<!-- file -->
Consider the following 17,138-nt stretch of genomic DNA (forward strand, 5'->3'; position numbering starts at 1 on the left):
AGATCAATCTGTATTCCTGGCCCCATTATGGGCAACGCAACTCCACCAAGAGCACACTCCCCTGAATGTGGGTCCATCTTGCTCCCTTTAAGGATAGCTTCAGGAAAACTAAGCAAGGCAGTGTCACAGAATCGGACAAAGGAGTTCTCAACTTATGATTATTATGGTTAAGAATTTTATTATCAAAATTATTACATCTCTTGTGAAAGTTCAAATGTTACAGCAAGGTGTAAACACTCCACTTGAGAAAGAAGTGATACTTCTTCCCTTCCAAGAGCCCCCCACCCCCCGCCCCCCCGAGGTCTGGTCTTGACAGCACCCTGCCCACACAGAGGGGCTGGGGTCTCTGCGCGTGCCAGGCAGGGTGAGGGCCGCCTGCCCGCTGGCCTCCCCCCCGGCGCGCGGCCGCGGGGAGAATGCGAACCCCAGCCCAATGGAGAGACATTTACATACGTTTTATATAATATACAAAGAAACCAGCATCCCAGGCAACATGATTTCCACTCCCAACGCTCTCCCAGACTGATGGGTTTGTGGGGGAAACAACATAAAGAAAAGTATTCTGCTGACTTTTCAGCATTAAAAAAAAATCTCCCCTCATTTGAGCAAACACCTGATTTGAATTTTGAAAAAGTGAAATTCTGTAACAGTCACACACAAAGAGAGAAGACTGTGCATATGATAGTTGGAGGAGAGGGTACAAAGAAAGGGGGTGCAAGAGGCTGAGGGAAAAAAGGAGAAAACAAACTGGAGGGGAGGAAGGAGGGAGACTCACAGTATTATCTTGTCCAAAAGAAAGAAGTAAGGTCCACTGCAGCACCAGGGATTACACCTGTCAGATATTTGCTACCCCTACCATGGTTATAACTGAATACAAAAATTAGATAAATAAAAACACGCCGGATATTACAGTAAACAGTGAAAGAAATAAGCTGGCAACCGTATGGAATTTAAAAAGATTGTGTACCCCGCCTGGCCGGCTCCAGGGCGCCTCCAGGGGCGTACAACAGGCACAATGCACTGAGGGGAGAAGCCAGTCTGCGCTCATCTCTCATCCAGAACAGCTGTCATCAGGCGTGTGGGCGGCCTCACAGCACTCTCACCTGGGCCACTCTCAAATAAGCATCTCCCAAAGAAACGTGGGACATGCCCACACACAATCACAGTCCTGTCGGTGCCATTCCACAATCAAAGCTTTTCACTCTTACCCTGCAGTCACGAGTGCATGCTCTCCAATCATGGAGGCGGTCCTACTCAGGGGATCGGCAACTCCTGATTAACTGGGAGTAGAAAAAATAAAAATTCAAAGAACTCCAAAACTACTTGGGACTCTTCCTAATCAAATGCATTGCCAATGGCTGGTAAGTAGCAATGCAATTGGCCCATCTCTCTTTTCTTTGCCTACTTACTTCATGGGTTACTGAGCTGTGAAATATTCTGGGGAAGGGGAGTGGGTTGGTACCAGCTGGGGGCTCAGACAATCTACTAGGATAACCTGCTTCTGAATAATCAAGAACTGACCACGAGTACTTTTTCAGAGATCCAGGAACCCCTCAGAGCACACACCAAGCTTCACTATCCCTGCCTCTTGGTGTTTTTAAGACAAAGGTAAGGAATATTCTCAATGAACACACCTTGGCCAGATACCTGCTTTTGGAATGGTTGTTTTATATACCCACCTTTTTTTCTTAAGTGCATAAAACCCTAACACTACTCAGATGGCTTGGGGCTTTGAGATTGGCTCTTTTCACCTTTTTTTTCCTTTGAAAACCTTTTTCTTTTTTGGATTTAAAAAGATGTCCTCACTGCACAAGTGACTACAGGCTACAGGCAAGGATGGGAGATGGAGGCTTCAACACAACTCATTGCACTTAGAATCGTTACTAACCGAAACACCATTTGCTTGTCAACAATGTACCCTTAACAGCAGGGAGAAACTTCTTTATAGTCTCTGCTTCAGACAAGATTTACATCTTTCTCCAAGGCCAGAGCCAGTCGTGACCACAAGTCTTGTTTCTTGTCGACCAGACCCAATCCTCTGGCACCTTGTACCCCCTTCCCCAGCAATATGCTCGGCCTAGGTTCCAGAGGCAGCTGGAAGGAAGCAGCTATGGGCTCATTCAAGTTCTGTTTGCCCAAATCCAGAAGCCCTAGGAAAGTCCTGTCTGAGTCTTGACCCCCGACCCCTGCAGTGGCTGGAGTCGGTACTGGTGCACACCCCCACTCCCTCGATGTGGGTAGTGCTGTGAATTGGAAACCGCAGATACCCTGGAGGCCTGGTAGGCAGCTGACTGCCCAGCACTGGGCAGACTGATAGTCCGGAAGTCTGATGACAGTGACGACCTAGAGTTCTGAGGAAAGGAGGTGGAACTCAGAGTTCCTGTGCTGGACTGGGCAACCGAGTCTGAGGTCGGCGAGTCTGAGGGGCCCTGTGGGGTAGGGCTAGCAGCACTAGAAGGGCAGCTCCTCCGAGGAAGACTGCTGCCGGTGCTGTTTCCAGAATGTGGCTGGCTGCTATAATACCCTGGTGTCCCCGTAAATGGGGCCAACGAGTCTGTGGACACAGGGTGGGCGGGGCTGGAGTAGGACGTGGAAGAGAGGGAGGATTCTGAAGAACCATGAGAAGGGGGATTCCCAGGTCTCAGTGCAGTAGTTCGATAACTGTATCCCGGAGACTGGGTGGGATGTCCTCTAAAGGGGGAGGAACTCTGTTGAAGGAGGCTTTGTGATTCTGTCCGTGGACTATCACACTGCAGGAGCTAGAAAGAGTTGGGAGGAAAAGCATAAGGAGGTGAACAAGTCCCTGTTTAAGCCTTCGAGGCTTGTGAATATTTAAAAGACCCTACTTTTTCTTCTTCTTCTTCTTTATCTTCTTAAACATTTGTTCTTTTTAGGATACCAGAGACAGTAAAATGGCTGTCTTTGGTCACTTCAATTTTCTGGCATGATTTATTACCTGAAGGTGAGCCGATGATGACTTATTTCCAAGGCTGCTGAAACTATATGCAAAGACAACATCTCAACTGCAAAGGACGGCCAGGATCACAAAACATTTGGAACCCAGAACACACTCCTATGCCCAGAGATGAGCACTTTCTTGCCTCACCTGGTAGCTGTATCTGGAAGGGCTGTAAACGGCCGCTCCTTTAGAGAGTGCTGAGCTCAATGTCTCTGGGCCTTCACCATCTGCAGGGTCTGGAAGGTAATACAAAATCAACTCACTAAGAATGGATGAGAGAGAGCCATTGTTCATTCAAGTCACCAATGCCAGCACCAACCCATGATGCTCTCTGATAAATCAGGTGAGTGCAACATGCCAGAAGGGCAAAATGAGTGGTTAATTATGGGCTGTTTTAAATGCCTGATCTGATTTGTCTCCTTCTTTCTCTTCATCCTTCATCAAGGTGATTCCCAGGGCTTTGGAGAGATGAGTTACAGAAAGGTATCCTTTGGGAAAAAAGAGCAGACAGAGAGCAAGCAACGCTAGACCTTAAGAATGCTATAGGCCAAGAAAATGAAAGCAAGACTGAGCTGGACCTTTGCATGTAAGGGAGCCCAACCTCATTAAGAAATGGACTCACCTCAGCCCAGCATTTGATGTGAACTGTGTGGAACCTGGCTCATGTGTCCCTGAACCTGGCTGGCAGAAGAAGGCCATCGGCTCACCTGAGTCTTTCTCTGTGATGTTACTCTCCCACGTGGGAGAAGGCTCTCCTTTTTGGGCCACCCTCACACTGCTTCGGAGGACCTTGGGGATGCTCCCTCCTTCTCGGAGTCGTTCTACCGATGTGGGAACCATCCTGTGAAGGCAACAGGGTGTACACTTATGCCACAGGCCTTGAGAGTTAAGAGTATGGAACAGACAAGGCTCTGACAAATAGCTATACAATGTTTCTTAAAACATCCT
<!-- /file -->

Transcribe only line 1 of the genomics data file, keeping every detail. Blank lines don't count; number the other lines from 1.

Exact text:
Consider the following 17,138-nt stretch of genomic DNA (forward strand, 5'->3'; position numbering starts at 1 on the left):